Square D Racing Preview CHARLOTTE, N.C., (Aug. 8, 2001) -- Square D driver Bobby Hamilton and crew chief Jimmy Elledge agree on one thing about Watkins Glen International -- there are only two places to pass on the 2.45-mile road course outside...
Square D Racing Preview
CHARLOTTE, N.C., (Aug. 8, 2001) -- Square D driver Bobby Hamilton and crew chief Jimmy Elledge agree on one thing about Watkins Glen International -- there are only two places to pass on the 2.45-mile road course outside Watkins Glen, N.Y.
"When the drivers are going into turn one and into the inner loop are the only places to pass at the Glen," Elledge said as the team prepares for Sunday's 90-lap Global Crossing at The Glen, the season's second and final road race. "There are other places that they'll try to get setup for, but those two turns give them the most momentum."
Hamilton echoed Elledge's observations, saying, "The only place where we can get around someone without damaging our cars or hurting our lap times is in turn one and the chicane. We get a lot of speed at the Glen and can get around each other smoothly in those two places. There is so much to think about while we're racing there -- like conserving our brakes and the speed. Those two points are the smartest places to pass."
The 11 turns at Watkins Glen are often compared to those at Sears Point, the NASCAR Winston Cup Series' sister road course at Sonoma, Calif., but Elledge points out significant differences in the two tracks, comparing them to the vast distance that separates the Finger Lakes region of New York to California's wine country.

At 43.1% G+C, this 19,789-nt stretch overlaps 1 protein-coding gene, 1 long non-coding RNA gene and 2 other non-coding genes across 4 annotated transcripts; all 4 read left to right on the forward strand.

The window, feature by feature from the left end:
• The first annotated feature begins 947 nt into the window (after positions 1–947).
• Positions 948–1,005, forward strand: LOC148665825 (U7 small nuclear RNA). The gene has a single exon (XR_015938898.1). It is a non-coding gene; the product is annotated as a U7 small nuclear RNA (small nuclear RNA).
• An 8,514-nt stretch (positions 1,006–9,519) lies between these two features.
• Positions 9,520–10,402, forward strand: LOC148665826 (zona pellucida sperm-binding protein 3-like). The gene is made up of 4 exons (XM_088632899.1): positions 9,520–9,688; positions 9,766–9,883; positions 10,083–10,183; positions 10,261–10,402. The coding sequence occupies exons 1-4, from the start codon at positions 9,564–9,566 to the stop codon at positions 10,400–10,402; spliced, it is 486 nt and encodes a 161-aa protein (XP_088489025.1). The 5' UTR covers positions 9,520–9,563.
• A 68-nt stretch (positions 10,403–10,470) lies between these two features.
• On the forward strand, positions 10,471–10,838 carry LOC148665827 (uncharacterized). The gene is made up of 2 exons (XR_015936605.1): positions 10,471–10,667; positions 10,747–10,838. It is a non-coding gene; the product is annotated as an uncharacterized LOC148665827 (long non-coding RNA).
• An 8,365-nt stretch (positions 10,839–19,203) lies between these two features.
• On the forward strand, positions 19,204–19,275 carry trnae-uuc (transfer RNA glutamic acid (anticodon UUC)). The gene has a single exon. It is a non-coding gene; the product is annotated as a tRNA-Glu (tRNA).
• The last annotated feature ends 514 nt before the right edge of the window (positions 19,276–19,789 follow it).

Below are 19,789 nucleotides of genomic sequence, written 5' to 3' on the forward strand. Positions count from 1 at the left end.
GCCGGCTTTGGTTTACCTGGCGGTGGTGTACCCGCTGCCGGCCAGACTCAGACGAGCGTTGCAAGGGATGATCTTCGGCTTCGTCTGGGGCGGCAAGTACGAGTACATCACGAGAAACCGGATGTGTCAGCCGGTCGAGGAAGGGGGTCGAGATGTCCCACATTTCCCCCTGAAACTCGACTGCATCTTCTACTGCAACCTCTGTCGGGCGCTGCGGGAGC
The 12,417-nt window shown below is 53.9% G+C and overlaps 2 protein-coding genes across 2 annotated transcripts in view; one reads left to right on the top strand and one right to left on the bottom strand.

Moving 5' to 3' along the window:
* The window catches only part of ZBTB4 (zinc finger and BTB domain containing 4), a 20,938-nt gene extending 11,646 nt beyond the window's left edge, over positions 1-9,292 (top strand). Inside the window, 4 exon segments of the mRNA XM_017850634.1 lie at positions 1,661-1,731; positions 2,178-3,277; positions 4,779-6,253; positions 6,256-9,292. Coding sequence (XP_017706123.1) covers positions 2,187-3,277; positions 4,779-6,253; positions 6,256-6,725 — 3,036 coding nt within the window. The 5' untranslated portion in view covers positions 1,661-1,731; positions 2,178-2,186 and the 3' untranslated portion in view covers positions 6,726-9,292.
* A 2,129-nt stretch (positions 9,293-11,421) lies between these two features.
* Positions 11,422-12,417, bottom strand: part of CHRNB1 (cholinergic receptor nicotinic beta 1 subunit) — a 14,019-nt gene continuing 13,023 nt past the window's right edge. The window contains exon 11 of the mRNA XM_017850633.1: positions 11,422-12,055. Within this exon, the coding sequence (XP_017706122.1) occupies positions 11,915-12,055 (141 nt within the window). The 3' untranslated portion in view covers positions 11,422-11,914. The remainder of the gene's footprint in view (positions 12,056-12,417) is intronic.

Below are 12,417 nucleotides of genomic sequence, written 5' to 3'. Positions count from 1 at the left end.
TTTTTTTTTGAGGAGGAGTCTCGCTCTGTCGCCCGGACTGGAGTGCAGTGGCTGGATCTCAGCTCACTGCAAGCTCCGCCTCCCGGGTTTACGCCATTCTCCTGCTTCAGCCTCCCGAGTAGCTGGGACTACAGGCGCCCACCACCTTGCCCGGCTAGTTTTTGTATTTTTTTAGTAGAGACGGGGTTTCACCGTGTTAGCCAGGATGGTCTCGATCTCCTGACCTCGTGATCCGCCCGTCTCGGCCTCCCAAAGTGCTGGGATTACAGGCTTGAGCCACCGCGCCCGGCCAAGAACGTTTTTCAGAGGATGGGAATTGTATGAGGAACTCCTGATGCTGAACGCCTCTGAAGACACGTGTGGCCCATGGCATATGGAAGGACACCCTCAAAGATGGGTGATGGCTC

"Watkins Glen is like a bunch of racetracks within a racetrack more than it is a road course. In Sonoma, the track is real rolling -- there are a bunch of elevation changes," Elledge explained. "Watkins Glen is not really like that. It's really, really fast. These guys are running like 170 mph down that straightaway going into that inner loop. Sonoma is more like Pocono than the Glen.
"There's a lot of different strategies that come into play at the Glen. Sometimes, it may look like you are out of sequence with everybody, but you are actually making time on the field because you are by yourself," Elledge continued. "You're able to run faster lap times alone on an open racetrack than in the groove trying to pass people. But the bottom line is it's still one timed lap per loop around that track.
"This course is extremely hard on brakes mainly because the cars gain the fast straightaway speeds that they do and then have to slow down quickly going into the turns. We've always fought to conserve our brakes for the end of the race. They wear out so easily due to the heat. The cycles are up and down over and over which makes that friction," Elledge said. "Pit strategy and brakes are the two biggest things to winning that race.
"Track position is the most important thing for the Glen. We'll probably see pit stops around lap 30 and lap 60 and that will be it. If teams can qualify in a good position, then the rest of the time will be trying to maintain that spot," Elledge concluded.
The 90-lap Global Crossing at The Glen gets underway on Sunday Aug. 12, 2001. It airs live on NBC at 1 p.m. EST.
Bobby Hamilton's Watkins Glen Performance Profile:
Year Event Start Finish 2000 Global Crossing at the Glen 31 16 1999 Frontier at the Glen 12 22 1998 The Bud at the Glen 14 13 1997 The Bud at the Glen 24 28 1996 The Bud at the Glen 30 38 1995 The Bud at the Glen 37 33 1994 The Bud at the Glen 31 34 1992 The Bud at the Glen 29 22 1991 The Bud at the Glen 32 29